FIG. 1 schematically shows an ionographic printhead of the type contemplated for use with the present invention, in printing relationship with an imaging surface;
FIG. 2 schematically shows an embodiment of the invention in an ionographic printhead in which modulating electrodes are selectively actuatable between first and second voltage levels to provide a binary imaging function;
FIG. 3 schematically shows an embodiment of the invention in an ionographic printhead in which modulating electrodes can provide grey levels by having a continuously variable voltage signal applied thereto;
FIG. 4 is a schematic representation of one form of a marking head array of the present invention showing several modulation electrodes and their associated control circuits;
FIG. 5 is a schematic representation of another marking head according to the present invention wherein an exit electrode which extends along the entire width of the marking head is used to control the overall output level of ions from the marking head; and
FIG. 6 is a schematic representation of another form of a marking head array of the present invention showing several LED's and their associated control circuits.
With reference now to the drawings where the showings are for the purpose of illustrating an embodiment of the invention and not for limiting same, FIG. 1 shows a schematic representation of a cross section of the marking head 10 of a fluid jet assisted ionographic marking apparatus similar to that described in commonly assigned U.S. Pat. No. 4,644,373 to Sheridan et al.
Within head 10 is an ion generation region including an ion chamber 12, a coronode 14 supported within the chamber, a high potential source 16, on the order of several thousand volts D.C. maintaining coronode 14 at voltage Vc, applied to the coronode 14, and a reference potential source 18 (which may be ground), connected to the wall of chamber 12, maintaining the head at a voltage VH. The corona discharge around coronode 14 creates a source of ions of a given polarity (preferably positive), which are attracted to the chamber wall held at VH, and fill the chamber with a space charge.
An inlet channel 20 to ion chamber 12 delivers pressurized transport fluid (preferably air) into chamber 12 from a suitable source, schematically illustrated by tube 22. A modulation channel 24 conducts the transport fluid out of the chamber from ion chamber 12 to the exterior of the head 10. As the transport fluid passes through ion chamber 12, it entrains ions and moves them into modulation channel 24, over an array of ion modulation electrodes 28, each extending in the direction of fluid flow. The interior of ion chamber 12 may be provided with a coating that is inert to the highly corrosive corona byproducts produced therein. In order to increase ion efficiency at the modulation channel 24, various arrangements providing differential biasing of the interior surface of ion chamber 12 have been proposed.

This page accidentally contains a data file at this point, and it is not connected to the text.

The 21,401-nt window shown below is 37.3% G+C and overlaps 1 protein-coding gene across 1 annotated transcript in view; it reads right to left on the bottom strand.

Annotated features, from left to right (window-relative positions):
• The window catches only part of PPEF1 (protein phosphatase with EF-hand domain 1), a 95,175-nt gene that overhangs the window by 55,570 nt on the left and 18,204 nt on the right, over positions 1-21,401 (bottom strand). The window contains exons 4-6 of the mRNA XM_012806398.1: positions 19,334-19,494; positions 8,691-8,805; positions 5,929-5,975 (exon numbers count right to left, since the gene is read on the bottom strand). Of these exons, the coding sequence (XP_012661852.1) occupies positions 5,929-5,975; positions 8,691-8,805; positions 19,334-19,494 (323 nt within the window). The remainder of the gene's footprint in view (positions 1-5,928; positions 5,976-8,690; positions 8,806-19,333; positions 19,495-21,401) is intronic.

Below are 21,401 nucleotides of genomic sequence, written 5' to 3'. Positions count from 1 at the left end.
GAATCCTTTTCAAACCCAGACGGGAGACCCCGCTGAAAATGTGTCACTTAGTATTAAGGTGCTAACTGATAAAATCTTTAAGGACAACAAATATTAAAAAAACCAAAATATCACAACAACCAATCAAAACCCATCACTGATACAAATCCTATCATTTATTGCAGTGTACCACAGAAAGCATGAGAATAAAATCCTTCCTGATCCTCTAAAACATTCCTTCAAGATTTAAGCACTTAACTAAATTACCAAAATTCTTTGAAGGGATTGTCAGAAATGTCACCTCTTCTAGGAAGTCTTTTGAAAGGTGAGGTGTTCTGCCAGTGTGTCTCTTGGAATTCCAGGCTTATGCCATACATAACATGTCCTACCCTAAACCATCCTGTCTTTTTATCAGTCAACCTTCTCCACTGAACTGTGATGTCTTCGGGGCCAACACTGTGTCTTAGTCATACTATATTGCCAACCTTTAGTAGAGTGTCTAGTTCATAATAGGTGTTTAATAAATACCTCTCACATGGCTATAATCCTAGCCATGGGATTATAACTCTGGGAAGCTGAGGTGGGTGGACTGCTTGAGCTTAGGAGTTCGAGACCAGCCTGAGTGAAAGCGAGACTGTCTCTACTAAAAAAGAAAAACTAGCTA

Once the ions in the transport fluid stream come under the influence of a modulation electrode, they may be viewed as individual "beams" which may be allowed to pass to surface 31 or to be suppressed within outlet channel 24 to be described below. Ions allowed to pass out of head 10, through modulation channel 24, and directed to charge receptor 34, come under the influence of a conductive plane 30, provided as a backing layer to a charge receptor dielectric surface 31, with conductive plane 30 slidingly connected via a shoe 32 to a voltage supply 33. Alternatively, a single layer dielectric charge receptor might be provided, passing a biased back electrode to the same effect. Subsequently the latent image charge pattern may be made visible by suitable development apparatus (not shown), and then transferred to a final image sheet. Alternatively, the final image sheet (e.g. a sheet of paper) can have the charge pattern deposited and developed directly thereon. See, for example, the above-incorporated U.S. Pat. No. 4,737,805.
Once ions have been swept into modulation channel 24 by the transport fluid, it becomes necessary to render the ion-laden fluid stream intelligible. This is accomplished by individually switching modulation electrodes 28 in modulation channel 24, between a marking voltage source 36 at marking potential VM and a reference voltage source 37 at potential VR by means of a switch 38. While the switching arrangement shown produces a binary imaging function (that is, modulation electrodes have either a first voltage from marking voltage source 36 or a second voltage from reference voltage source 37 applied thereto), grey levels may be provided by providing a continuously variable voltage signal to the modulation electrodes. FIGS. 3 and 4, to be described below, show circuitry for applying a continuously variable modulation voltage to modulation electrodes 28, which extends between a first voltage level which causes substantially no ions to flow through channel 24 (adjacent that particular modulation electrode 28) and a second voltage level establishing a maximum ion flow density through channel 24, so as to permit grey scale writing to occur. The modulation electrodes are arranged as a thin film layer 40 supported on a planar insulating substrate 44 between the substrate and a conductive plate 46, and insulated from the conductive plate by an insulating layer 48.
Modulation electrodes 28 and the opposite wall 50, held at VH, comprise a capacitor, across which the voltage potential of source 36 may be applied when connected through switch 38. Thus, an electric field, extending in a direction transverse to the direction of the transport fluid flow, is selectively established between a given modulation electrode 28 and the opposite wall 50.